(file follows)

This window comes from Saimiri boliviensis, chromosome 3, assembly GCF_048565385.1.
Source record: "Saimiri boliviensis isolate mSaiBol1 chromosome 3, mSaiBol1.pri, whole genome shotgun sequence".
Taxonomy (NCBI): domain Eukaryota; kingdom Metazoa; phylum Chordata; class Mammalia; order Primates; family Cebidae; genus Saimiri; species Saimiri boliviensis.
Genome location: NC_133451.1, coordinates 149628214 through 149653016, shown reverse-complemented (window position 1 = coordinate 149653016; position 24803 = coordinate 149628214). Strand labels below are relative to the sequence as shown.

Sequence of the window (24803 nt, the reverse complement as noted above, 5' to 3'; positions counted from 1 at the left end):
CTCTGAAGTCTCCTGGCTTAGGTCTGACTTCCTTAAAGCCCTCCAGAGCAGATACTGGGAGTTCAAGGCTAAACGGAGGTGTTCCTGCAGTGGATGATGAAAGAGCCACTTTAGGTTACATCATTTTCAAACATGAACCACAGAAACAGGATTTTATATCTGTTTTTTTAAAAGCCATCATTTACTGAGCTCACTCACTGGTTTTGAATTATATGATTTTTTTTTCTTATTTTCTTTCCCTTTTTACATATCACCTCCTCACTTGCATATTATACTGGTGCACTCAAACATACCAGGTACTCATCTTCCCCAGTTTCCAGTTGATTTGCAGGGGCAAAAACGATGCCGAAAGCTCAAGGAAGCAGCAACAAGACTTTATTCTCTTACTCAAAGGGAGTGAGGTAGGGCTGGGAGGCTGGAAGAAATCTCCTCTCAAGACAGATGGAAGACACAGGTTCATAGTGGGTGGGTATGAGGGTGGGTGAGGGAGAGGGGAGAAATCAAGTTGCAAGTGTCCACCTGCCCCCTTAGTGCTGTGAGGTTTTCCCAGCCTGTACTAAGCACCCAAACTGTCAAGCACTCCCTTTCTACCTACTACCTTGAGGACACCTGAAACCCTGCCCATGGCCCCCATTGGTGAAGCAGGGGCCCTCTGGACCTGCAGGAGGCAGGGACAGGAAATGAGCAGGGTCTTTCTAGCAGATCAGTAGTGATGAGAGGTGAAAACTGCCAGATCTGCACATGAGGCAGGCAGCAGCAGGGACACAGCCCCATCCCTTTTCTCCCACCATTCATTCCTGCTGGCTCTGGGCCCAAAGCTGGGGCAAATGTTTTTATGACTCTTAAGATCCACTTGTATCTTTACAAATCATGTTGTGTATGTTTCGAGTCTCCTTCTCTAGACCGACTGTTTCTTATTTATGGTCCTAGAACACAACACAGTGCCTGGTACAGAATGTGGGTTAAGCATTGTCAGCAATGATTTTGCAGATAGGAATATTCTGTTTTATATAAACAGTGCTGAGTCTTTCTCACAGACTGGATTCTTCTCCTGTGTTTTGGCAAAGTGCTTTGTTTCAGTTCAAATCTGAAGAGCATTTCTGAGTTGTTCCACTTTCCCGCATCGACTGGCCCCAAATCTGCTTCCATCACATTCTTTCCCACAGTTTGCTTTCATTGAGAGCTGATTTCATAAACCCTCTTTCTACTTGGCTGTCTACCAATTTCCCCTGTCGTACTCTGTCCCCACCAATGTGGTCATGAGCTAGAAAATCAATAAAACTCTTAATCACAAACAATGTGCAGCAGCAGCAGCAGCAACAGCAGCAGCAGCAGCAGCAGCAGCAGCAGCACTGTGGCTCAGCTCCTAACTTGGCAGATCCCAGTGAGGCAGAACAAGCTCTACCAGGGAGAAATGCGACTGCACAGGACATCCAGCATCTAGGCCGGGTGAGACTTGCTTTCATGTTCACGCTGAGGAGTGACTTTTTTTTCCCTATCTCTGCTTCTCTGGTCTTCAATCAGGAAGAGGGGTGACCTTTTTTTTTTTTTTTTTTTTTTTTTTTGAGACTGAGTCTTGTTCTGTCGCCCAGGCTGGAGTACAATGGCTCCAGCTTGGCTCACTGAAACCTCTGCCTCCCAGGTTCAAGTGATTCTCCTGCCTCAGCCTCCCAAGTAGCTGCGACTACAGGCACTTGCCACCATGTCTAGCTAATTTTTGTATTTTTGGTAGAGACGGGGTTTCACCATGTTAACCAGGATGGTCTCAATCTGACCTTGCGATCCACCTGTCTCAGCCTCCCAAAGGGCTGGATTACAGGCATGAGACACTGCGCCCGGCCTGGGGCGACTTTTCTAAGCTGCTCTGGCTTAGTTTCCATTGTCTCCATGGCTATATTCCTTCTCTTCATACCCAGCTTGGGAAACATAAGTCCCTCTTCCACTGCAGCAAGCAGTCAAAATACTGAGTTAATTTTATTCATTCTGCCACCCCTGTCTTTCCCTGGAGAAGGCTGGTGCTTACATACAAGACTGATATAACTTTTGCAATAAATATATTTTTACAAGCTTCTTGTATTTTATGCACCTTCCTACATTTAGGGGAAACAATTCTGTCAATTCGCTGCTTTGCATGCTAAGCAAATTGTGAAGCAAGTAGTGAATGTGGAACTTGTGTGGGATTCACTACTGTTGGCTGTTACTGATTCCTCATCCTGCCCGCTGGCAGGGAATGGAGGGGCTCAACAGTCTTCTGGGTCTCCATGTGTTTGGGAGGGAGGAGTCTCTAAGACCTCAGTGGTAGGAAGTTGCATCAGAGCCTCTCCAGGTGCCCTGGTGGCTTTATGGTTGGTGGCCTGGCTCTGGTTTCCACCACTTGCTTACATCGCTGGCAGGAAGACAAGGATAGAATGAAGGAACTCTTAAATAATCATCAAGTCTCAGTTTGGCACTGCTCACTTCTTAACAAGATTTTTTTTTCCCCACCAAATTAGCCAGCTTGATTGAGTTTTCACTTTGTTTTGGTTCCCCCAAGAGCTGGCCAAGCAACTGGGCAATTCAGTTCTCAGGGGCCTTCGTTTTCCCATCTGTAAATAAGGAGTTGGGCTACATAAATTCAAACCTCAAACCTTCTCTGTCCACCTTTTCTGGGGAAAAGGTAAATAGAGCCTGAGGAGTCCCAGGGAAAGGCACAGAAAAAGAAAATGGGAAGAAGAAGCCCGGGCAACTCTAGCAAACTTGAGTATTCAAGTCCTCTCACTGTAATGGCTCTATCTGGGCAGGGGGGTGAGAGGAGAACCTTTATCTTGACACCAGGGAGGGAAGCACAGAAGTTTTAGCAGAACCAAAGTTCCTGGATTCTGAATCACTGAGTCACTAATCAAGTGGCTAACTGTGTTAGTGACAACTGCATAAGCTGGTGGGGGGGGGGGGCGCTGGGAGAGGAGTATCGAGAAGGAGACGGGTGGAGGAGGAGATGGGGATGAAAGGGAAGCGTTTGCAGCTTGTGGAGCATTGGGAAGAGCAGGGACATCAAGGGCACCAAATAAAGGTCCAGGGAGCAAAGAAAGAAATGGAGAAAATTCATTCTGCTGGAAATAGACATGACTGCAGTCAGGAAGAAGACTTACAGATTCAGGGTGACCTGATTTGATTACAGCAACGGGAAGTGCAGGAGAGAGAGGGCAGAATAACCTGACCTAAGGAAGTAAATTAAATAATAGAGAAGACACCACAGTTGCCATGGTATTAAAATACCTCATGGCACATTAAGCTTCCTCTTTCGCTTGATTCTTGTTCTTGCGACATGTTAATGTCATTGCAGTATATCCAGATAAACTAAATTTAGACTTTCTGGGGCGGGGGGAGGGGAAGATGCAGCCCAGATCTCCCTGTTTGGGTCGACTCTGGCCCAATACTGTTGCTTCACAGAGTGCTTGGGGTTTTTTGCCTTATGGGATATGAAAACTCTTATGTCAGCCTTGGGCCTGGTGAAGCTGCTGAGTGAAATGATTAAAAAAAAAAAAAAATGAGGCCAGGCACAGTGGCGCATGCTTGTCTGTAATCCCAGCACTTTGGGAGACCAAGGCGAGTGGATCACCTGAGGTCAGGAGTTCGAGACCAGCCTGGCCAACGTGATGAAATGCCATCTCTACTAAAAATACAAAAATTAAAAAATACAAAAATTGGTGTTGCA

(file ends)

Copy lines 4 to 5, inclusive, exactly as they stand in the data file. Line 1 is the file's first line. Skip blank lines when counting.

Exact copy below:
Genome location: NC_133451.1, coordinates 149628214 through 149653016, shown reverse-complemented (window position 1 = coordinate 149653016; position 24803 = coordinate 149628214). Strand labels below are relative to the sequence as shown.

Sequence of the window (24803 nt, the reverse complement as noted above, 5' to 3'; positions counted from 1 at the left end):